TheLibrarian, on 28 February 2012 - 05:01 AM, said:
I'm sorry but I don't think killing people is the way unless your life is in danger. Like I said, hit them ontop of the head with a hammer, knock them out. How the hell is a person going to laugh when they are unconscious? And again, I believe that death is an escape, not a punishment.
I actually teach use of force/deadly force professionally. And I completely understand your point of view and encounter it often. If you don't mind a possibly lengthy post, I'll explain the reasoning to you best I can in terms of the law (with a bit of my own morality thrown in):
1. To be more clear, it is never legally justifiable to intentionally kill someone (short of government condoned executions/death penalty). When we say flippant things like "he needed killin'" or "he deserved to die" - we are doing just that, being flippant and less than completely accurate with our speech. To be perfectly clear from a legal perspective, the use of deadly force (which by it's definition is force that is known to have a very high potential for causing death or serious bodily injury) is justified to STOP someone from committing certain criminal acts - including rape and violent sexual assault. And by STOP, I mean to halt the immediate or imminent commision of that criminal act (this does NOT include retaliation for a crime that has already ceased - that is NEVER justifiable under the law). I realize it seems counterintuitive and like lawyer's double-speak to say we cannot INTEND to kill someone but we can use force known to have a high likelihood of killing someone, but that's the way the law is written. In legalese, intentional killing = premeditated murder. Using force that could cause death in a desperate attempt to stop a violent felony crime such as rape = self defense.
2. What you (and you're not alone) fail to understand is that hitting someone over the head with a hammer, from a legal standpoint, is THE SAME as any other use of DEADLY force. For purposes of determining criminal liability, there is NO DISTINCTION between hitting someone over the head with a hammer and shooting them with a gun. BOTH actions are uses of DEADLY force. Both actions are UNLAWFUL unless you have a clear legal justification to take such action. Defending yourself or another from rape is one of those clear legal justifications that authorizes you to use ANY deadly force at your disposal - hammer, knife, gun, etc. Point is, all of these actions are known to have a very high potential for causing death or serious bodily injury, thus they are all labeled the same under the law - use of DEADLY force.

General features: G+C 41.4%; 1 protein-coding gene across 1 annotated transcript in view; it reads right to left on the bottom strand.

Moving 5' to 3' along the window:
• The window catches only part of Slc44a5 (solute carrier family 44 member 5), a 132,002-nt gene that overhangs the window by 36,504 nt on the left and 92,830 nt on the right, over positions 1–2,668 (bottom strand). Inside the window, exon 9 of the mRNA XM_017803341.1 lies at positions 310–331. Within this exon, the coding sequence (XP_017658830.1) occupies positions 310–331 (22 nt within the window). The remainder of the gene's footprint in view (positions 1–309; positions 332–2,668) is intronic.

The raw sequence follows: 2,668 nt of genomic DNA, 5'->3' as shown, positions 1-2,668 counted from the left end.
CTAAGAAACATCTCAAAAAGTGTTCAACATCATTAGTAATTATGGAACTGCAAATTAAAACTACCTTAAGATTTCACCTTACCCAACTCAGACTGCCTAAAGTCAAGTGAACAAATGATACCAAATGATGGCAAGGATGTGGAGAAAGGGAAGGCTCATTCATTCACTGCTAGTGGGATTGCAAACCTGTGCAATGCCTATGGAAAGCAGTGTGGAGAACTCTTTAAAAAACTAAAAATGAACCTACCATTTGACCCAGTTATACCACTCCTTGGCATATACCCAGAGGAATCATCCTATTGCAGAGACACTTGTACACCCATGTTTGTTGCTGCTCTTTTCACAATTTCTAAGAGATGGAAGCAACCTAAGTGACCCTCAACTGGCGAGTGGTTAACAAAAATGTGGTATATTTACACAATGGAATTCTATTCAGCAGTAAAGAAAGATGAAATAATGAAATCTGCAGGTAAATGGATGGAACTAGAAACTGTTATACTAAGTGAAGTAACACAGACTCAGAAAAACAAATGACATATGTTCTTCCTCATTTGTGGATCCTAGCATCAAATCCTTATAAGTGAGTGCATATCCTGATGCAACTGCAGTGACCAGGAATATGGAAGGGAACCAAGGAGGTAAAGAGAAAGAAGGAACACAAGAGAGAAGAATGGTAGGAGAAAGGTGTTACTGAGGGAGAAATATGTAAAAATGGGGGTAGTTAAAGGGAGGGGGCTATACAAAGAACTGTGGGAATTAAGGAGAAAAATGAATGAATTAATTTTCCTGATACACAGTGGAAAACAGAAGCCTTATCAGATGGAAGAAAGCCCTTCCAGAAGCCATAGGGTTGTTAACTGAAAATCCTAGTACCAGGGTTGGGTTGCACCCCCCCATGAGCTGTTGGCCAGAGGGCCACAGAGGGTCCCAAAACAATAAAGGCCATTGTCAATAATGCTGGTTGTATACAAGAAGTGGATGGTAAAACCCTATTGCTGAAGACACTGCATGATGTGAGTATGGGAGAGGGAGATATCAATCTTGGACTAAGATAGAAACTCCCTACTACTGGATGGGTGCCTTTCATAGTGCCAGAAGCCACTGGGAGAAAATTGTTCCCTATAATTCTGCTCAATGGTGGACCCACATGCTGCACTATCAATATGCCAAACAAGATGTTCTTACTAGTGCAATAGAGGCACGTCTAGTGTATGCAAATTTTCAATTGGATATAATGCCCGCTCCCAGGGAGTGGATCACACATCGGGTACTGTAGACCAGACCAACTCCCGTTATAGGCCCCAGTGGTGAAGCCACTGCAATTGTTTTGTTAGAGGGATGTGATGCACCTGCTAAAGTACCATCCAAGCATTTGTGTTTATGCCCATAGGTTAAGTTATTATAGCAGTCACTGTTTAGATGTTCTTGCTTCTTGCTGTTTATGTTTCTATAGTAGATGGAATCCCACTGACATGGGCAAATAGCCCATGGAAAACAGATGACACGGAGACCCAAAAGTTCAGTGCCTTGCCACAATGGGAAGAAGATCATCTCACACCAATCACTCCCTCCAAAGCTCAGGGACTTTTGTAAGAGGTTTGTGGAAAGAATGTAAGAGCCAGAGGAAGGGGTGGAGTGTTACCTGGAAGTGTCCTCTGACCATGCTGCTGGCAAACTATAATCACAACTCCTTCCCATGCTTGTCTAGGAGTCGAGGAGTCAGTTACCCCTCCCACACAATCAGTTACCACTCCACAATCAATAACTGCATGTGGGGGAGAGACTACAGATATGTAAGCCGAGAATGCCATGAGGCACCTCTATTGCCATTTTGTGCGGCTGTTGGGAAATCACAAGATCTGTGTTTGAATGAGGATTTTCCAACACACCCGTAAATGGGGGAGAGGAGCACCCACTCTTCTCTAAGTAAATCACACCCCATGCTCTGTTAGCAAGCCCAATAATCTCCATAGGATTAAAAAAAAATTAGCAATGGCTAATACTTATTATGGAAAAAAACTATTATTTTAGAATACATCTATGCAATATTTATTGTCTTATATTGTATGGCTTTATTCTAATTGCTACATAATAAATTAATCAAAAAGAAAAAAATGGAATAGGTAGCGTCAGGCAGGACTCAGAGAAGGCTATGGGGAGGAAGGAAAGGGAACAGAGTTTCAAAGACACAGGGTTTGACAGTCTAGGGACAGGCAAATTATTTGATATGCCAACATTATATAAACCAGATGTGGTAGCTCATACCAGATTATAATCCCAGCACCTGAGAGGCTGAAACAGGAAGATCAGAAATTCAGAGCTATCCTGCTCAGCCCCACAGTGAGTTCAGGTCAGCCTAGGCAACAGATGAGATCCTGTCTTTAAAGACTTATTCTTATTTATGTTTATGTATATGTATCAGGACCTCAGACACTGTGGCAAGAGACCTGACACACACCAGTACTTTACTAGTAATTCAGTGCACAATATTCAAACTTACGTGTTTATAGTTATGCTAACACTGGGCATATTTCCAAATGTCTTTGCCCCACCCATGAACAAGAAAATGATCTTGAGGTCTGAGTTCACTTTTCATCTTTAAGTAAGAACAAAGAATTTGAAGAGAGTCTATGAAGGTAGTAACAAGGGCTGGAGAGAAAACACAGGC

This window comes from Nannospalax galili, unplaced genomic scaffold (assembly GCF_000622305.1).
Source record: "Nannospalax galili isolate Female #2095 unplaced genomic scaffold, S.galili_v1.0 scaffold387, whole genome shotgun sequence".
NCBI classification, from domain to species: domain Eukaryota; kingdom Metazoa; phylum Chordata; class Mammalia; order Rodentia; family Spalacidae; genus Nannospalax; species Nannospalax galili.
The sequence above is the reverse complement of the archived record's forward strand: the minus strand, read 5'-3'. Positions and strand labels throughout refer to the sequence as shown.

3. The REASON why they are all lumped together is that someone in a desperate life-of-death situation does not have the time nor the ability to stop and think "gee, this man is only
trying to rape me, he's not necessarily trying to kill me, so in this instance I'll use my trusty hammer I keep near me whenever the potential for being raped is high. If you are being raped (or attacked in any other violent manner) you are in a DESPERATE situation - the gravest possible extreme. And while it's easy to sit here in front of our computers and determine we would react rationally in such a situation, the reality is VERY different. Panic, fear, and involuntary impulses CONTROL us when our lives are threatened in a very real and immediate manner. It is unconscionable to expect the VICTIM in such extreme circumstances to think rationally about just the right level of force to utilize to stop the attack.
4. Rape, like aggravated kidnapping, robbery, etc is a VERY violent crime. The very nature of rape has a high potential to cause death or serious bodily injury to the victim. And if the victim waits until she knows for certain the rapist is going to try to kill her, then it's too late to defend herself - she's likely already dead or dying. This is why the law makes no clear distinction between murder, rape, robbery, etc. when codifying justification to use deadly force to STOP such criminal attacks.
5. Is rape equal to murder? In the eyes of the law - it's close enough, as I've explained above. My own personal opinion is it can be worse. As you've said yourself, "death is an escape". So in that context, rape is worse than murder because it delivers all the torture, torment, and degradation of murder - without the escape.
Again, I fully understand your opinion on the matter: That killing should only be a last resort of self defense against attempted killing. But rape is such an intimately personal and disgustingly violent crime that I believe it warrants a self defense reaction "by any means necessary" - and this is truly what last resort self defense in the gravest extreme circumstances really is - ANY MEANS NECESSARY to STOP the attack.
If the attacker happens to die as a result of the self defense action, too bad. He made his choice when he decided to violently assault someone in the most personal and destructive of ways.
Putting all of this into perspective of Shane's actions against Lori at CDC: At the moment that Lori scratched and kneed Shane, she was justified
in using force or deadly force (any means necessary) to STOP his attack. Luckily for her (and for him) in hindsight she only
needed to use force to repel his attack. But many rapists don't stop so easily (as I've said before). And it is not possible for a victim to determine the exact level of force necessary to stop the attack while the attack is happening. Thus ANY MEANS NECESSARY is justified under the law, because the harm the victim seeks to stop is egregious enough to warrant ANY MEANS to stop it.
Look at it like this, if you're STUPID ENOUGH to try to rape someone - then you have given your implied permission for that someone to do ANYTHING to you to STOP you from raping them.